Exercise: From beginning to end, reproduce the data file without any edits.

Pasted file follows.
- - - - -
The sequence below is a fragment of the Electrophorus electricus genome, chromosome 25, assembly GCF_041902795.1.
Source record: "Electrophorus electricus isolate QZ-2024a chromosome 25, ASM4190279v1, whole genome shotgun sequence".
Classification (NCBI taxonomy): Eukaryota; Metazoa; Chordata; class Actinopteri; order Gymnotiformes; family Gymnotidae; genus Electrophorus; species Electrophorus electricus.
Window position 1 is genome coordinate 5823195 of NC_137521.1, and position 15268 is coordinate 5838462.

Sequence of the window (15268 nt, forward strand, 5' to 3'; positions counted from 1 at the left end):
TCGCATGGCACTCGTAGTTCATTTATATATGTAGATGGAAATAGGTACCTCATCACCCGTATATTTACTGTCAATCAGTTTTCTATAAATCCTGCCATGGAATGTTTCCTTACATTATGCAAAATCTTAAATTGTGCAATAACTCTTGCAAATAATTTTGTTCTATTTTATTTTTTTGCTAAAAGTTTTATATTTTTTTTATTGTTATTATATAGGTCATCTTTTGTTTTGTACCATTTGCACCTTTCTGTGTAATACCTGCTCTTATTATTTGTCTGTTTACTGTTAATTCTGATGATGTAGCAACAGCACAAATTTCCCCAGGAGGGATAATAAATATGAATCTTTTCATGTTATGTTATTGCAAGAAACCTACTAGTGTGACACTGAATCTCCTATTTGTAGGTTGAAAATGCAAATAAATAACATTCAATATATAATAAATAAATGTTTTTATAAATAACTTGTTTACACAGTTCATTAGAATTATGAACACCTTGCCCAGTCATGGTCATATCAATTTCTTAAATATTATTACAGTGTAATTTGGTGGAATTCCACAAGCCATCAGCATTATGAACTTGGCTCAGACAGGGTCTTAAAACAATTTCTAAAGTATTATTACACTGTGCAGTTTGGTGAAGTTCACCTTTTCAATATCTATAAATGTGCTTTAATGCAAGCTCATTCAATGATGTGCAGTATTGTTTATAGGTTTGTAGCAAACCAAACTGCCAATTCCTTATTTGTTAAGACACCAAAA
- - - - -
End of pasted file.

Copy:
The sequence below is a fragment of the Electrophorus electricus genome, chromosome 25, assembly GCF_041902795.1.
Source record: "Electrophorus electricus isolate QZ-2024a chromosome 25, ASM4190279v1, whole genome shotgun sequence".
Classification (NCBI taxonomy): Eukaryota; Metazoa; Chordata; class Actinopteri; order Gymnotiformes; family Gymnotidae; genus Electrophorus; species Electrophorus electricus.
Window position 1 is genome coordinate 5823195 of NC_137521.1, and position 15268 is coordinate 5838462.

Sequence of the window (15268 nt, forward strand, 5' to 3'; positions counted from 1 at the left end):
TCGCATGGCACTCGTAGTTCATTTATATATGTAGATGGAAATAGGTACCTCATCACCCGTATATTTACTGTCAATCAGTTTTCTATAAATCCTGCCATGGAATGTTTCCTTACATTATGCAAAATCTTAAATTGTGCAATAACTCTTGCAAATAATTTTGTTCTATTTTATTTTTTTGCTAAAAGTTTTATATTTTTTTTATTGTTATTATATAGGTCATCTTTTGTTTTGTACCATTTGCACCTTTCTGTGTAATACCTGCTCTTATTATTTGTCTGTTTACTGTTAATTCTGATGATGTAGCAACAGCACAAATTTCCCCAGGAGGGATAATAAATATGAATCTTTTCATGTTATGTTATTGCAAGAAACCTACTAGTGTGACACTGAATCTCCTATTTGTAGGTTGAAAATGCAAATAAATAACATTCAATATATAATAAATAAATGTTTTTATAAATAACTTGTTTACACAGTTCATTAGAATTATGAACACCTTGCCCAGTCATGGTCATATCAATTTCTTAAATATTATTACAGTGTAATTTGGTGGAATTCCACAAGCCATCAGCATTATGAACTTGGCTCAGACAGGGTCTTAAAACAATTTCTAAAGTATTATTACACTGTGCAGTTTGGTGAAGTTCACCTTTTCAATATCTATAAATGTGCTTTAATGCAAGCTCATTCAATGATGTGCAGTATTGTTTATAGGTTTGTAGCAAACCAAACTGCCAATTCCTTATTTGTTAAGACACCAAAA